What does the Venn intersection of journalists and inventors look like?
November 15, 2009 1:55 PM   Subscribe

I've been following the development of the CrunchPad with some interest. It's made me wonder, are there any famous examples in history of journalists also being successful inventors/innovators?
posted by runkelfinker to Grab Bag (6 answers total) 3 users marked this as a favorite
Ben Franklin comes to mind.
posted by Zed at 2:06 PM on November 15, 2009 [1 favorite]

Christopher Sholes, typewriter. Not to be snarky, but the CrunchPad is not on the market yet, isn't it too early to call it a success?
posted by fixedgear at 2:33 PM on November 15, 2009

Response by poster: Who's calling the CrunchPad a success? It may well prove to be vapourware. My question is whether there are any historical examples of journalists also being successful inventors/innovators.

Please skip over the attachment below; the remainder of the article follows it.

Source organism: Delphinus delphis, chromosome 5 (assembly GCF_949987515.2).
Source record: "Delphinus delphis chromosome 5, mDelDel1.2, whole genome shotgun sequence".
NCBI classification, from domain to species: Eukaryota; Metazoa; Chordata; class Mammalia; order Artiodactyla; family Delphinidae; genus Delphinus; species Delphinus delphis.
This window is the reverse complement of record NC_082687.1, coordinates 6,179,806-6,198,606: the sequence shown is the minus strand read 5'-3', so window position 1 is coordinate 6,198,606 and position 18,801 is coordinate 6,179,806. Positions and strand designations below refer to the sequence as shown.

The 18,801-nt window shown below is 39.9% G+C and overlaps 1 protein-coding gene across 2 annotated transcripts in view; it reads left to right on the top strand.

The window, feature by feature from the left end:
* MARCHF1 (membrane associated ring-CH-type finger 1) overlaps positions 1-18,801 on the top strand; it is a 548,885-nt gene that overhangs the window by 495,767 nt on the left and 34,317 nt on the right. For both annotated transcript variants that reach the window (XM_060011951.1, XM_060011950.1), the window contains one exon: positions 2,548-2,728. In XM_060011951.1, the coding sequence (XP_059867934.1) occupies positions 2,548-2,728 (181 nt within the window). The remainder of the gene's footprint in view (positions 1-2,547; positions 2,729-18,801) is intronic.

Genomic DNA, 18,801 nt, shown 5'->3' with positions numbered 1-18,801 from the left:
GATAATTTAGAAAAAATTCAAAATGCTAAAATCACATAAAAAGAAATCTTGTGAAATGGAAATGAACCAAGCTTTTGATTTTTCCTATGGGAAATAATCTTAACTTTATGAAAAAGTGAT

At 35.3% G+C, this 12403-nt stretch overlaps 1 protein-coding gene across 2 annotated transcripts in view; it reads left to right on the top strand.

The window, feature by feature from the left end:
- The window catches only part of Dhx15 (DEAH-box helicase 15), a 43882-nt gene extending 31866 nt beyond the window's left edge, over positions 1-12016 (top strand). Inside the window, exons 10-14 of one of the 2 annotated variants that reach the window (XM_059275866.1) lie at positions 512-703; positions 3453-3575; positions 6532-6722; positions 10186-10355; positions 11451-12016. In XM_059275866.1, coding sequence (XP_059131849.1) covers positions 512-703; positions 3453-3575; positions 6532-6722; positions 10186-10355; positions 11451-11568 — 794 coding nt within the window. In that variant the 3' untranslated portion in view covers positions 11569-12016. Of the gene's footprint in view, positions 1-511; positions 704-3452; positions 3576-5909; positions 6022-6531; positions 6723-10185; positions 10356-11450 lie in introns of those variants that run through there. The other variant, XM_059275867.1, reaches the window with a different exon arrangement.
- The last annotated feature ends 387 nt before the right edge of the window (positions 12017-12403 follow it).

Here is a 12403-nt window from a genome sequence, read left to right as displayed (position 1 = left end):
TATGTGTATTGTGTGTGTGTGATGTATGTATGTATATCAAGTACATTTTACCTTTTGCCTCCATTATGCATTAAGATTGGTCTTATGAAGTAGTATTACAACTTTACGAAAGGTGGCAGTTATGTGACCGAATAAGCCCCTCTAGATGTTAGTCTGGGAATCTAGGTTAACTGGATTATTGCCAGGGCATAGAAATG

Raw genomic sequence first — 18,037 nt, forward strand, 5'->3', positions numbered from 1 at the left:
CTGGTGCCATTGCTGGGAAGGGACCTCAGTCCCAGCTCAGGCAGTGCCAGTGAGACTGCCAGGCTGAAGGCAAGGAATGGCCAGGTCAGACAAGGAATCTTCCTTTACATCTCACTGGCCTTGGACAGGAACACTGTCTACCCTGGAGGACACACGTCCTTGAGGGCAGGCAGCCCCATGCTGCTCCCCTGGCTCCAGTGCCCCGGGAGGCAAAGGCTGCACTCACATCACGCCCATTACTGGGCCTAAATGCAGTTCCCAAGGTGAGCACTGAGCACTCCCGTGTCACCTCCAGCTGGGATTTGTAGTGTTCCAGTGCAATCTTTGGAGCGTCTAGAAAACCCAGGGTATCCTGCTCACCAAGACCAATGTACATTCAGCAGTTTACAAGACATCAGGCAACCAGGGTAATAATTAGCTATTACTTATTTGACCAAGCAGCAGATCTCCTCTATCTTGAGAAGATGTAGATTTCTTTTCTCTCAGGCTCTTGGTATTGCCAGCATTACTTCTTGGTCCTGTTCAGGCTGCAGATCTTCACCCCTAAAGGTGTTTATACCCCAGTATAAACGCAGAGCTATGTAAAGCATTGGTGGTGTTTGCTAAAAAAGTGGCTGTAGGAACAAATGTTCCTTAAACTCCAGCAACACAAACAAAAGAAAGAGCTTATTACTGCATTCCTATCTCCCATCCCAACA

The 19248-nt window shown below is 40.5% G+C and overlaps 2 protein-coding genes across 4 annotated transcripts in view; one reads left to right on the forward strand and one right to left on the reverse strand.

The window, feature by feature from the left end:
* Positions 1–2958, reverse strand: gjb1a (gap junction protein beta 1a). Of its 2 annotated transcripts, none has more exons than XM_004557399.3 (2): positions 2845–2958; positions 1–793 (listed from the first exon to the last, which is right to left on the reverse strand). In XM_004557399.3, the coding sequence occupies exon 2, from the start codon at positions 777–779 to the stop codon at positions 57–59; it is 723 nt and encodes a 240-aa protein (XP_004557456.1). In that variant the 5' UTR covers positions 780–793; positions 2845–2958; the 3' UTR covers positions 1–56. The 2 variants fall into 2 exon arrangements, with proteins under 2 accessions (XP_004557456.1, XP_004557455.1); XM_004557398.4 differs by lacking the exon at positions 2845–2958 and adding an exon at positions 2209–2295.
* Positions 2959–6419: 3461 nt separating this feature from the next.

posted by runkelfinker at 3:02 PM on November 15, 2009

Figures such as Dziga Vertov, Henri Cartier-Bresson and Ernest Hemingway are certainly both journalists and innovators, through perhaps not "inventors" per se.
posted by oulipian at 3:13 PM on November 15, 2009

The Wright Brothers:
posted by at at 9:40 PM on November 15, 2009

Best answer: I assume you mean technical inventors, not just innovators in their fields.

Rufus Porter might be one of the better examples, though Christopher Sholes is likely far more widely known. The most widely used product would of course be the one invented by László Bíró.

Online, there are a number of examples such as Adrian Holovaty and Om Malik [more].
posted by dhartung at 9:46 PM on November 15, 2009 [1 favorite]

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